The health of the world economy will top the agenda at this year’s meeting of the Group of Seven (G7) leading industrialized nations, host nation Japan said Wednesday.
Prime Minister Shinzo Abe is expected to call for coordinated fiscal stimulus to reboot the world economy at the summit in the coastal city of Shima, which starts Thursday.
But he may struggle to find consensus as German Chancellor Angela Merkel rejected that idea when she held talks with Abe in Germany earlier this month.
“I think the biggest theme will be how the G7 countries will respond to the current situation of the global economy," Abe told reporters in Tokyo.
European Commission President Jean-Claude Juncker expressed support for Abe’s call for aggressive government spending to boost growth, Jiji Press reported.
He said he expects spending to continue to be a major focus of the G7, saying Italy, which will chair the group next year, "is strongly in favour of putting more stimulus in the system,” according to the report.
Japanese Chief Cabinet Secretary Yoshihide Suga said other topics will include terrorism, North Korea, climate change, medical care and overseas development.
An international anti-poverty organization urged commitments to stronger funding that helps those living in extreme poverty.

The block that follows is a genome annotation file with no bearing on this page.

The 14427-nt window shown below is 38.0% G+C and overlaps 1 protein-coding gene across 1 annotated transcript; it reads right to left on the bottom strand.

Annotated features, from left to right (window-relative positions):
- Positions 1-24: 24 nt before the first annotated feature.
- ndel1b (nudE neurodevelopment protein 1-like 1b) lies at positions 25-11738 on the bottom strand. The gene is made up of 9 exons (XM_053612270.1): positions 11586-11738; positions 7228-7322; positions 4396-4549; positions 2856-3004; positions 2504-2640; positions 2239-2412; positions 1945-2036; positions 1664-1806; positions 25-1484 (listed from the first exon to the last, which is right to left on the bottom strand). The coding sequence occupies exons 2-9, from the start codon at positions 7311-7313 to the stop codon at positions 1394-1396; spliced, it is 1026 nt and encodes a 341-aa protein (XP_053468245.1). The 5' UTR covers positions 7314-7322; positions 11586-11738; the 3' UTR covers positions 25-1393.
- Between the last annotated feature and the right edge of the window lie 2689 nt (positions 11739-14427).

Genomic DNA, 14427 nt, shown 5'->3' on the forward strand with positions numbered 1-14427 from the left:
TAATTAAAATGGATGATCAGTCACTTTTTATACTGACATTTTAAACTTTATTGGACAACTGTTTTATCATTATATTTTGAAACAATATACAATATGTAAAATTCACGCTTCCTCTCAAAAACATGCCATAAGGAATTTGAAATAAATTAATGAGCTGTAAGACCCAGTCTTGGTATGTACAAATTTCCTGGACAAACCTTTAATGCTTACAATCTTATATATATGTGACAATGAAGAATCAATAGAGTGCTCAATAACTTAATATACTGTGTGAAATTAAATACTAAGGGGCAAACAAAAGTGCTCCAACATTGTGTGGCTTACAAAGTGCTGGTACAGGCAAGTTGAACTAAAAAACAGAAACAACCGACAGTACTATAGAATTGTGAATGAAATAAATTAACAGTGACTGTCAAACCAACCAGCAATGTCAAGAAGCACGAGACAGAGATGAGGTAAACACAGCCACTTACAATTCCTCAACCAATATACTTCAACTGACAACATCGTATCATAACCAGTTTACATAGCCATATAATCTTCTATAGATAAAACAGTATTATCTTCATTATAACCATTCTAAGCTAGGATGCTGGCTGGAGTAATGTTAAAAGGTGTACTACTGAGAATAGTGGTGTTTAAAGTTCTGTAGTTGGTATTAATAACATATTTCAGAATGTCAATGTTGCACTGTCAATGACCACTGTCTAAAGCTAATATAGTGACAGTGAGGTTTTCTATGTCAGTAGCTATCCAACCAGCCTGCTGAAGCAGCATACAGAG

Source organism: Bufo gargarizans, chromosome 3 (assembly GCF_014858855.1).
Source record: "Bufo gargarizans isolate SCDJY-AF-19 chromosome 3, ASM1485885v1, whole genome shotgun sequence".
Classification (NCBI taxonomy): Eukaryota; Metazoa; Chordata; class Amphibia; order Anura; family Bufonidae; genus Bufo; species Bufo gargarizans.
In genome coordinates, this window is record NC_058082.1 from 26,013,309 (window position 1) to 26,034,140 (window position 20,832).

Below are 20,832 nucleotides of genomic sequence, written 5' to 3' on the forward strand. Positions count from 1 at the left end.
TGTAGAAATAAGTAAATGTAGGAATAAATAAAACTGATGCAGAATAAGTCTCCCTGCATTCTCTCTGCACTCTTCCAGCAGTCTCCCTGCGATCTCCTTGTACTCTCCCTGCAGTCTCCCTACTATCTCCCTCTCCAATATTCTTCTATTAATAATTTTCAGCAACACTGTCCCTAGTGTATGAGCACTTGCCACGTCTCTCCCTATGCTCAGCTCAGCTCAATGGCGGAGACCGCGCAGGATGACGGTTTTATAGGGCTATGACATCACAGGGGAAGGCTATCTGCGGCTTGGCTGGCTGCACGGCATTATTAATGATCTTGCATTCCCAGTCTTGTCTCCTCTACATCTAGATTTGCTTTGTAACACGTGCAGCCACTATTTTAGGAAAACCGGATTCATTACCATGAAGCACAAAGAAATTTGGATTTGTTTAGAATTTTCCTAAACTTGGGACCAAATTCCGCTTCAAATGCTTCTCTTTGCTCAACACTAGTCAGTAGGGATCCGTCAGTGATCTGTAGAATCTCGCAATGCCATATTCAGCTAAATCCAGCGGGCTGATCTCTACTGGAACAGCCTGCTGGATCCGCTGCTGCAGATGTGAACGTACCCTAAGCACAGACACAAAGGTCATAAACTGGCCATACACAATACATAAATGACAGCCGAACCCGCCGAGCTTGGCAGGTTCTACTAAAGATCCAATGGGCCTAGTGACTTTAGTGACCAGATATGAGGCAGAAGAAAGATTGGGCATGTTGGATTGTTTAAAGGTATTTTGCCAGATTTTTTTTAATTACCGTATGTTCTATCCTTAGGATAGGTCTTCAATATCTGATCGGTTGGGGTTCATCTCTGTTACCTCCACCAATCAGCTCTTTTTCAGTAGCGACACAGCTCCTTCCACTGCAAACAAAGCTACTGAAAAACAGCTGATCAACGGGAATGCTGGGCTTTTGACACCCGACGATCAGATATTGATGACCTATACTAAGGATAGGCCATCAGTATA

“G7 leaders have a responsibility to ensure that global economic instability does not force hundreds of millions more people into extreme poverty,” ONE said in a statement.
The summit is the first to be held in Asia for eight years.
“So, the leaders will also discuss situations in the Asia-Pacific region in a candid way,” Suga said.
The G7 leaders are expected to express opposition to island construction and militarization of outposts in the South China Sea, without explicitly naming China, Kyodo reported, citing unnamed negotiation sources.
China has been reclaiming land on islands and reefs in the sea in recent years, and reportedly made several military deployments to the region.
Beijing's actions prompted G7 foreign ministers in April to oppose "any coercive or provocative unilateral actions that could alter the status quo and increase tensions" in the sea.
Apart from China, the Philippines, Brunei, Malaysia, Taiwan and Vietnam also have overlapping claims to the South China Sea.